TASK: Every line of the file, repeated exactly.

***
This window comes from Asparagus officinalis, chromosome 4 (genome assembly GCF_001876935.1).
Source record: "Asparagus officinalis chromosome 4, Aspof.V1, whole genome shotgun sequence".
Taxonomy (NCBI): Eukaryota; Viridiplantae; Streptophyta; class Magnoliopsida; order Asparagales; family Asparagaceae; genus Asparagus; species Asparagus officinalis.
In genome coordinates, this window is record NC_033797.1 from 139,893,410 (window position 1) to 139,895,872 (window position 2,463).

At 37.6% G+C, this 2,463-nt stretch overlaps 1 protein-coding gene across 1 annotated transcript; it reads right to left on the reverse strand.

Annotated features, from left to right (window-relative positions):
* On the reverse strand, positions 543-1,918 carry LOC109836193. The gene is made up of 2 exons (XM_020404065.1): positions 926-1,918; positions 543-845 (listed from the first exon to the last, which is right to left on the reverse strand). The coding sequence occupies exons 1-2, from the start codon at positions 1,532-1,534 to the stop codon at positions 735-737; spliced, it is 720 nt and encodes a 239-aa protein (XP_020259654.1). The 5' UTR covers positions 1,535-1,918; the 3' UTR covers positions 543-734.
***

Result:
This window comes from Asparagus officinalis, chromosome 4 (genome assembly GCF_001876935.1).
Source record: "Asparagus officinalis chromosome 4, Aspof.V1, whole genome shotgun sequence".
Taxonomy (NCBI): Eukaryota; Viridiplantae; Streptophyta; class Magnoliopsida; order Asparagales; family Asparagaceae; genus Asparagus; species Asparagus officinalis.
In genome coordinates, this window is record NC_033797.1 from 139,893,410 (window position 1) to 139,895,872 (window position 2,463).

At 37.6% G+C, this 2,463-nt stretch overlaps 1 protein-coding gene across 1 annotated transcript; it reads right to left on the reverse strand.

Annotated features, from left to right (window-relative positions):
* On the reverse strand, positions 543-1,918 carry LOC109836193. The gene is made up of 2 exons (XM_020404065.1): positions 926-1,918; positions 543-845 (listed from the first exon to the last, which is right to left on the reverse strand). The coding sequence occupies exons 1-2, from the start codon at positions 1,532-1,534 to the stop codon at positions 735-737; spliced, it is 720 nt and encodes a 239-aa protein (XP_020259654.1). The 5' UTR covers positions 1,535-1,918; the 3' UTR covers positions 543-734.